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Membrane system converts carbon dioxide into fuel, chemical feedstocks

CTT 12-1-2017

[Image above] Credit: Walter, Flickr CC BY 2.0

It’s common knowledge that power plants are an ongoing source of pollution. A 2014 study found that power plants built in 2012 will spew out close to 19 billion tons of CO2 over their lifetimes, assuming an operating lifetime of 40 years. Called “commitment accounting,” the research, published in IOP Science, takes into account the entire total emissions of the plant’s life, rather than the annual emissions numbers typically reported.

That’s a lot of carbon dioxide.

Fortunately a research duo from Massachusetts Institute of Technology is thinking about all that CO2 as well. Postdoc Xiao-Yu Wu and Ronald C. Crane Professor of Mechanical Engineering Ahmed Ghoniem developed a method of passing carbon dioxide through a membrane made of lanthanum, calcium, and iron oxide. Only an oxygen molecule gets through, leaving carbon monoxide behind. This process could be used to convert CO2 emissions from power plants into fuel for vehicles, including planes, as well as chemical feedstocks for numerous products.

The carbon monoxide could be used as a fuel or as a component in liquid hydrocarbon fuels when combined with hydrogen and water, or other chemicals such as methanol, according to a news release on the MIT website.

The membrane’s unique crystalline perovskite structure lets only oxygen atoms through, says Wu in the release. And the process can only succeed if the oxygen flow through the membrane is continuous and temperatures are kept at up to 990o C (1,814o F).

To keep the oxygen flowing continuously, the duo used a stream of fuel such as hydrogen or methane—that draws oxygen atoms through the membrane without having to use pressure from a vacuum, which uses a lot of energy. But some energy is needed to keep the process going, and Wu suggests that could come from sources like solar energy or even from the power plant’s waste heat. And their process enables them to store heat as chemical energy for later use.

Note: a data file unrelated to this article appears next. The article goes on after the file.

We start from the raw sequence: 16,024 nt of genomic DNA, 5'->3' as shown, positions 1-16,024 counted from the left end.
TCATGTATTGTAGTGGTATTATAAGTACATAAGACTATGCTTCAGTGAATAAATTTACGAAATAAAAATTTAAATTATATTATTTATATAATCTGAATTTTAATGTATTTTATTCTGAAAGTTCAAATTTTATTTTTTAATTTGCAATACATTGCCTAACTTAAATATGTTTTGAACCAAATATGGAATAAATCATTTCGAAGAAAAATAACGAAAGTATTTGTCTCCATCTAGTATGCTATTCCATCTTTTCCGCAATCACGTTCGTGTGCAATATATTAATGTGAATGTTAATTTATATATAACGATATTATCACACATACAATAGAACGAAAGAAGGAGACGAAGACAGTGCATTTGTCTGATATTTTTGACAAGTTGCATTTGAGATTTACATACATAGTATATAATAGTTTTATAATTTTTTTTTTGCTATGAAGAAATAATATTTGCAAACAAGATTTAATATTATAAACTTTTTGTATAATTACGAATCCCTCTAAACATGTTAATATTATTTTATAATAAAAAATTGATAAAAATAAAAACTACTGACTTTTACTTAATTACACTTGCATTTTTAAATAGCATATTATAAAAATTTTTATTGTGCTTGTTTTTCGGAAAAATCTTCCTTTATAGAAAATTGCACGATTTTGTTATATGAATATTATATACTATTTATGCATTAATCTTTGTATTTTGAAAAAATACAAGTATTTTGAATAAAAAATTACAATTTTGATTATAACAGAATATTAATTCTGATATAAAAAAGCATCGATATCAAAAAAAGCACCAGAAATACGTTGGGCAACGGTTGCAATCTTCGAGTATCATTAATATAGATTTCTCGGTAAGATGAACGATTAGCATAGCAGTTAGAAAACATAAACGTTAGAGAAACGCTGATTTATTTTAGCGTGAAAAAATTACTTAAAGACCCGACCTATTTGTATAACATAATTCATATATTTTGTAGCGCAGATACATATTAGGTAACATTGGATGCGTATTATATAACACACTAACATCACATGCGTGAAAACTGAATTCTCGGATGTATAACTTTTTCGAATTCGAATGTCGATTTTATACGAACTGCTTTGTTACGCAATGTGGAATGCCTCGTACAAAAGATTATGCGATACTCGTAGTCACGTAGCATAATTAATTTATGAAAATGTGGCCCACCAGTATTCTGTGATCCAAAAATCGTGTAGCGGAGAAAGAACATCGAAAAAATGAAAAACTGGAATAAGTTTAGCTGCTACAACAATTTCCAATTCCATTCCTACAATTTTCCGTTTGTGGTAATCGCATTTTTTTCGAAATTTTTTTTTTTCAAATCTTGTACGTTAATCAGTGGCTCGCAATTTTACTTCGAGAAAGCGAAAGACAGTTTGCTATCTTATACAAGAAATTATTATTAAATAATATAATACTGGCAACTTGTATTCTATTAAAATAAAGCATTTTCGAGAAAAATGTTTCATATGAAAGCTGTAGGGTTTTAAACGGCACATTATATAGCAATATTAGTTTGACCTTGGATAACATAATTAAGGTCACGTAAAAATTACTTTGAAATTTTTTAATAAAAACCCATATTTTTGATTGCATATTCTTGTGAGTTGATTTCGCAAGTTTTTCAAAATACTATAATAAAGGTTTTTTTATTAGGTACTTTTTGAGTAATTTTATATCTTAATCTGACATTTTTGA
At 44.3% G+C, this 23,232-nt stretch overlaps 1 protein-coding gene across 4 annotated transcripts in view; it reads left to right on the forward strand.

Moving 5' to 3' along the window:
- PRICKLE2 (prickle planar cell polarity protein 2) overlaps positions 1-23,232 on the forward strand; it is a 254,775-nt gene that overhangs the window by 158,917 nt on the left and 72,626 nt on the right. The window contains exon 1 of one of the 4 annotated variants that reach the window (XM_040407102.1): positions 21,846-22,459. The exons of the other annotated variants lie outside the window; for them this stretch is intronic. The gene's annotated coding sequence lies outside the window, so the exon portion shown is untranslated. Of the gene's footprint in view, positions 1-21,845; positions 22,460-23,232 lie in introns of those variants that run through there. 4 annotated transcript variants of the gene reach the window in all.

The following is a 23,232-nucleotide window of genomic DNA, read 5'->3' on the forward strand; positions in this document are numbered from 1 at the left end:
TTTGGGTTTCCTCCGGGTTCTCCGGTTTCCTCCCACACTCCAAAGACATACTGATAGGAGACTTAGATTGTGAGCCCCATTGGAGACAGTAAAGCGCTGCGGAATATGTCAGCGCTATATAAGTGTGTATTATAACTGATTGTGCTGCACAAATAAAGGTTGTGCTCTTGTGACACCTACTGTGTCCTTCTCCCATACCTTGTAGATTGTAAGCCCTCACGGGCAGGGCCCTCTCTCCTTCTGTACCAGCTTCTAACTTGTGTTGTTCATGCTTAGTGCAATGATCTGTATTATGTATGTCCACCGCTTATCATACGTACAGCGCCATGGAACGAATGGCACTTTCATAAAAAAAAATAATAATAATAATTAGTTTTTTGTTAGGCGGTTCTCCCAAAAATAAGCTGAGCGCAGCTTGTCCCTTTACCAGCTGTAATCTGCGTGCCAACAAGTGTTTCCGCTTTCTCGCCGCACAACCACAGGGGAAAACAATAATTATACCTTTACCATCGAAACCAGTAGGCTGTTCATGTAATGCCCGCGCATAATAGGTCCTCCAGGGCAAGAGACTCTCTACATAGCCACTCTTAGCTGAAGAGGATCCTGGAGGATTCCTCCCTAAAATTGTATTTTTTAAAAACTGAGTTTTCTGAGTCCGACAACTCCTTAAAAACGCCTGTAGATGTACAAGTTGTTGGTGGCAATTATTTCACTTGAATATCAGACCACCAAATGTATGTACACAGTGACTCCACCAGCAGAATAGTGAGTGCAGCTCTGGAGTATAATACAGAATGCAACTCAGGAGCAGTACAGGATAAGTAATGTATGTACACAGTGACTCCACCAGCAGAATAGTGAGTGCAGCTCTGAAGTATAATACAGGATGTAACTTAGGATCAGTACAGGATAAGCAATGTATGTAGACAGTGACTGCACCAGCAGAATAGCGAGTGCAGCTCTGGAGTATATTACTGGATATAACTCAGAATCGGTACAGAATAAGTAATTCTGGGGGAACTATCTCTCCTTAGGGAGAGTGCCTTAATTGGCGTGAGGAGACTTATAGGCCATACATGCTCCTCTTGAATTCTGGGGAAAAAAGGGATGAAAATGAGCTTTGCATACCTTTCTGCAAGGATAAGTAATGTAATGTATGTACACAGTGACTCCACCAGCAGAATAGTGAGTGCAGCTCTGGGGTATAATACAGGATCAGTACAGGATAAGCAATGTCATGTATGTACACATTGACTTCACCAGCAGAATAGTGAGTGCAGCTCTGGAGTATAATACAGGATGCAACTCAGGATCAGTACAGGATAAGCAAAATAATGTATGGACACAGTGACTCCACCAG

XiaoYu Wu pictured with the reactor his team used for the research. Credit: Tony Pulsone, MIT CC BY-NC-ND 3.0

Ghoniem and Wu say that the higher the CO2 concentration, the more efficient the process is—but it can work with virtually any level of CO2 concentration. Although they’ve already demonstrated success with their procedure, they note that they continue to explore ways of increasing oxygen flow rates, such as creating a membrane with different materials, adding a catalyst, or changing the surface geometry.

They are continuing to explore how to incorporate their membrane into reactors and tie it in to the fuel production system. Ghoniem and Wu are also looking at how to scale their process cost effectively.

Wu explains in the release that their method could be used in natural gas power plants where natural gas would play a dual role—one to generate electricity while capturing CO2, and the other for a fuel source from their membrane system. They would be able to mix hydrogen with carbon monoxide to make synthetic gas (syngas), such as methanol or ethylene—creating other products that would generate revenue for the plant.

Ultimately the process could eventually lower power plant emissions while saving energy and costs.

Their paper, published in ChemSusChem is “H2-assisted CO2 thermochemical reduction on La0.9Ca0.1FeO3-δ membranes: a kinetics study (DOI: 10.1002/cssc.201701372).

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